“Sweet Caroline” Neil Diamond

Hearing a good pop song at the right time can be life changing. Case in point: An evening in 1989 when I was working as a traveling deejay. In the two years I had that job I did hundreds of gigs: weddings, bar mitzvahs, holiday galas, and country bar trivia nights. I spun thousands of records (actually, we used cassette tapes), and here’s the story of one song that proves the power of music.

Has there ever been a more uplifting song than “Sweet Caroline”? Neil Diamond’s gem has long been popular whenever people gather, its singalong chorus perfect for ready-to-party crowds. I call it our national anthem of feel good songs, as we saw after the Boston Marathon bombings, when the city rebuilt its confidence by singing its chorus with full voice. If you’ve forgotten how good it feels to sing it, click here: “Sweet Caroline”

Great song, right? But I never thought of it as a dance floor favorite, until that night in ‘89.

My deejaying usually entailed working two shows on a Saturday: an afternoon party and an evening event. This particular day I’d done a doubleheader and, as it crept closer to my midnight quitting time, I was feeling the drain of the day. The dance crowd had already grown thin, partyers limping off to grab one last drink. With the exception of an occasional slow song that gave tipsy couples a reason to cling to each other, the dance floor was empty and I wasn’t putting any effort into finding the perfect party song.

About ten minutes before quitting time, as I was cleaning up my workspace, an older woman approached me. I crossed my fingers that she just wanted to say thanks or complain about my song choices. Please don’t request a song, I begged to myself.

“Do you have ‘Sweet Caroline’?” the woman inquired. I looked up, her carefully applied makeup worn thin from an emotional day. The easy answer would have been to politely say I didn’t have that wonderful song, emphasizing my regret with a disappointed expression. But I did have “Sweet Caroline”—in fact, I had a whole Neil Diamond tape—and I worried that this woman might be part of the family who’d purchased my services. The company I worked for had a strict policy about pleasing customers. Family members listed their favorite songs and we guaranteed to play them. With the woman waiting for an answer, I didn’t have time to scan my sheet to see if “Caroline” was on their list. It was decision time.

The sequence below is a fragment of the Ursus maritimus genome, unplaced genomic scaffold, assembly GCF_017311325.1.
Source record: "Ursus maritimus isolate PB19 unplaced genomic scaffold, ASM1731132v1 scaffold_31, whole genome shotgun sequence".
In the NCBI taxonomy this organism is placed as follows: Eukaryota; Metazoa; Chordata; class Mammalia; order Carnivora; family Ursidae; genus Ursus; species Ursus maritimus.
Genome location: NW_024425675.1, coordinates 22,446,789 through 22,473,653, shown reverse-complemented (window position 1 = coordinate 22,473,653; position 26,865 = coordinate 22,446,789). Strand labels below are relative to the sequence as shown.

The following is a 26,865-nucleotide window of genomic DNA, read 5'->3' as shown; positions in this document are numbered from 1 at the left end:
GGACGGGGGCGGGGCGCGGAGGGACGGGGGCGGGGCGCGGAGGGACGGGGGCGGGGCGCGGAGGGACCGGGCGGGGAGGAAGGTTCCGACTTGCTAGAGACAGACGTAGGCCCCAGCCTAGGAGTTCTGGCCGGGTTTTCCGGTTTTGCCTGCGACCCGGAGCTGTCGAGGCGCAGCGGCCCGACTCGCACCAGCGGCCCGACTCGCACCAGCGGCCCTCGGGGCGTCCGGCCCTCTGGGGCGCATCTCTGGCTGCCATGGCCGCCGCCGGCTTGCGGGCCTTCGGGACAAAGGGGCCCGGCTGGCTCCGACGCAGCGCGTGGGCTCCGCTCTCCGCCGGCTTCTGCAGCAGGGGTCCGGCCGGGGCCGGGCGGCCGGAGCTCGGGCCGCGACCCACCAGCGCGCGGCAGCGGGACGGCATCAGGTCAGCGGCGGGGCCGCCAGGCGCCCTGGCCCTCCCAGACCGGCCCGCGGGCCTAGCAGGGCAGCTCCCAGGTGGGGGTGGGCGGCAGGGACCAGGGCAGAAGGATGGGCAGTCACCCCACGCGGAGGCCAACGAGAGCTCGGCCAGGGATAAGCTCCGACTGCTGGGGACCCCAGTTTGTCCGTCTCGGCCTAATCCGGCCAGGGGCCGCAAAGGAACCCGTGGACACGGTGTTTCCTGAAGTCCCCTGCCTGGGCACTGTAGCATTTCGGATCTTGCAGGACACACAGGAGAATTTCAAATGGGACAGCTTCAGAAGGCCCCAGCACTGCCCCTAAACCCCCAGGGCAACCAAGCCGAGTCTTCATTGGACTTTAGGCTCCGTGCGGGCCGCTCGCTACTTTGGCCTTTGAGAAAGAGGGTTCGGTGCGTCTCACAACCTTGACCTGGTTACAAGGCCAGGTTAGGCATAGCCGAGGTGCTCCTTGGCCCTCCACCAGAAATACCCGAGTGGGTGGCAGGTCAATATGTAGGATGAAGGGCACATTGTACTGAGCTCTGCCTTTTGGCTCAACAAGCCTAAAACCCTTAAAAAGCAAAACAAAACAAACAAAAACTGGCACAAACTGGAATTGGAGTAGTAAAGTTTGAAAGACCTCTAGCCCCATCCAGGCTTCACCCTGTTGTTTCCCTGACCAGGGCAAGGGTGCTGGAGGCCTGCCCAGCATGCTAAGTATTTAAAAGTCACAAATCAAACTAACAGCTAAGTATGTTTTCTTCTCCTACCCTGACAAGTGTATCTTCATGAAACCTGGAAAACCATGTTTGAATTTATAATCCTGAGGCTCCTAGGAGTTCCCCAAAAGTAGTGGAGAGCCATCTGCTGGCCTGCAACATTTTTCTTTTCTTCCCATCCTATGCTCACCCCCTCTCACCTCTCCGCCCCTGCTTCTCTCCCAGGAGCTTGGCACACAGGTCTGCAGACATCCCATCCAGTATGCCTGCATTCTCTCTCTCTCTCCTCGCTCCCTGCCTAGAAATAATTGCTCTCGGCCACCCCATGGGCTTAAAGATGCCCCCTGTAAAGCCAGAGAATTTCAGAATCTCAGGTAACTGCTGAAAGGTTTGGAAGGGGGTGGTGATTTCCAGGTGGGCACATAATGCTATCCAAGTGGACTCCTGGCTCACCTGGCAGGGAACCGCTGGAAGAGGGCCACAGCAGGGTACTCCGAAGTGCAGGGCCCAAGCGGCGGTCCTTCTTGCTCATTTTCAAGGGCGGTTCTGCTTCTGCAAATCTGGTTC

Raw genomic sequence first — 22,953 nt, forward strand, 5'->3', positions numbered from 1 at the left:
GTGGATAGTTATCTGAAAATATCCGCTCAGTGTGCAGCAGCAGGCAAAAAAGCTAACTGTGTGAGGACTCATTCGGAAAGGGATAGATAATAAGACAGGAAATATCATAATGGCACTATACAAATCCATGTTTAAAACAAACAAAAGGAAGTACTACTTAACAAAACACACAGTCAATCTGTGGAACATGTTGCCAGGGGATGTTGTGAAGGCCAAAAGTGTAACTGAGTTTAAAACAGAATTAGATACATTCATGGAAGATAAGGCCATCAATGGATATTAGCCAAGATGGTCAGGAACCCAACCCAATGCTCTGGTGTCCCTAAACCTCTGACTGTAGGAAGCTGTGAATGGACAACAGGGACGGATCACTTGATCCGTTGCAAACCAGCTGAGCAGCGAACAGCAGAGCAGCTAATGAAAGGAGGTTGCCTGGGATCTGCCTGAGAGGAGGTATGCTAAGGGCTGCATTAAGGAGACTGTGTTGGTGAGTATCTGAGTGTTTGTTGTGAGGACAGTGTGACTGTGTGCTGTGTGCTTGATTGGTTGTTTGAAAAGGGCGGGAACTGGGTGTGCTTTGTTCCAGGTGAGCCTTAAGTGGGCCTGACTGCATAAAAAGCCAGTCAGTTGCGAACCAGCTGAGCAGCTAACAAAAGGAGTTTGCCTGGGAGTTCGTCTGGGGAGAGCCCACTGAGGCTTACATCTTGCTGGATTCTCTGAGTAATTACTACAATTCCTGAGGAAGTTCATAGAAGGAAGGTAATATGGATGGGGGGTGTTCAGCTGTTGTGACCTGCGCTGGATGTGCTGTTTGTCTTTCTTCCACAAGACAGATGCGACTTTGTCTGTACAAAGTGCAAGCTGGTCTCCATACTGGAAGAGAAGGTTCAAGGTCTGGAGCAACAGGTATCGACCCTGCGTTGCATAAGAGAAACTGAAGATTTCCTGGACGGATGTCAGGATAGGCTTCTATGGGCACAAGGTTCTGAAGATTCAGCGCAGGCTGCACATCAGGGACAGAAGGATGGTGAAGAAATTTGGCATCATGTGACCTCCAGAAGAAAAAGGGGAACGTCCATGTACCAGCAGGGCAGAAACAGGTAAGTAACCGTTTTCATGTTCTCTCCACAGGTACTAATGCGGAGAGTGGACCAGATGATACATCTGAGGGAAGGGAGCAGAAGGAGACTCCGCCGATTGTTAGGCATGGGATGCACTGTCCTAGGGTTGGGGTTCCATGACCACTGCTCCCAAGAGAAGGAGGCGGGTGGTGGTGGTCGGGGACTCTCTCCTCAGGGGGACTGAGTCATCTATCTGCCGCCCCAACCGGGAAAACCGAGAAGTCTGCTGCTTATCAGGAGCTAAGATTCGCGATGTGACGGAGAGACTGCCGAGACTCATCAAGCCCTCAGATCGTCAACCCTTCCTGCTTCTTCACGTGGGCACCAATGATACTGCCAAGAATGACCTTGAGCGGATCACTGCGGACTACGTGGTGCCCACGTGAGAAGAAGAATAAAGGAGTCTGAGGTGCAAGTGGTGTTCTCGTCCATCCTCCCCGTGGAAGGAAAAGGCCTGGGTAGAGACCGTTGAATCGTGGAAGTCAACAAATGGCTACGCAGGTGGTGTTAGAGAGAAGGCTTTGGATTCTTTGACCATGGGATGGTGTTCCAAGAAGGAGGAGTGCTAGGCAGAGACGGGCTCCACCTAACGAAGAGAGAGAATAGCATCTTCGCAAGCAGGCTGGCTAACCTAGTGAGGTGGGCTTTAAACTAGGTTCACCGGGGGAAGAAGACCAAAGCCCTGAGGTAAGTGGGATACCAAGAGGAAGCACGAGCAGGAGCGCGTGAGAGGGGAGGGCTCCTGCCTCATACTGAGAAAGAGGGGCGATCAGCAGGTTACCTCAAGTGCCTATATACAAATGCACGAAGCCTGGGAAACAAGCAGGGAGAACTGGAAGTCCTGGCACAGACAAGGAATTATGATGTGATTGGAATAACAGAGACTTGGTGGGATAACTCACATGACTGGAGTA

I took a second look at the woman, searching beneath her fading makeup to notice something in her eyes. They weren’t demanding or pitiful; they were… hopeful. I was raised right and knew what to say.

“I sure do, ma’am. Would you like to hear it?”

“Yes!” she stated, walking away.

I could have at least have gotten a thank you, I muttered, cuing up “Caroline” on the tape. I checked my watch: three minutes to quitting time. Time for one last tune. Sure hope the crowd likes this song, ‘cause it’ll be ringing in their ears on the drive home.

“Caroline”’s melody, with gentle organ and muted horns, ushered in a change in the evening’s music. Gone was the steady thump of dance classics or the sweeping violins of a ballad. Neil’s voice, reserved at first, strikes gold when he gets to the chorus:

Sweet Caroline…good times never seemed so good…

This is a happy song, I noted, tapping my foot while returning tapes to their cases. As I lined up my equipment to lug to the van, I glanced at the dance floor. One person—one more than I expected—was swaying alone, singing with Neil. It was the lady who’d requested “Caroline.”

I looked over at the crowd, who were ignoring the lone dancer. Probably the bride’s eccentric great-aunt, I surmised. I tried to follow the family’s lead and ignore her, but I was getting a kick out of Ms. Dance The Night Away waltzing with empty air: eyes closed, purse dangling from her arm, moving as if she were partnered with Fred Astaire. Looks like she enjoyed the open bar.

Good deed for the day done, I gave the song an early fade, thanked the crowd, congratulated the bride and groom one more time, and turned off the power. Get me the hell out of here.

As I piled boxes onto my travel cart, daydreaming about my warm bed, I saw my dancing friend heading toward me. Oh, please, don’t be a hanger-on. Don’t let her be as strange as her dancing.

“Thanks for playing that song,” she said, catching her breath. “It was my husband’s and my song...we always danced to it…This Tuesday is six weeks since he died. My name’s Caroline, by the way,” her hand offering a wave as she turned to leave.

“You’re welcome,” I managed.

Cart in tow, I headed out as some young man—her nephew, perhaps—helped Caroline with her coat. She opened her purse, fished out keys, and headed out the door alone.

After loading the van, I took hold of its heavy rear door, ready to slam an end to the day. But something made me stop and I climbed back in to grab my Neil Diamond tape. On the ride home, I listened to “Caroline” over and over, hearing its final verse as if for the first time.

dancing couple.jpg

…but now I look at the night
and it don’t seem so lonely,

we fill it up with only two

And when I hurt,
hurting runs off my shoulders,
how can I hurt when holding you

One…touching one…reaching out…touching me…touching you

Sweet Caroline, good times never seemed so good.


Do you have a song that reminds you of a friend, relative or person you met only once, but who forever changed your life? Share your story in the comments below.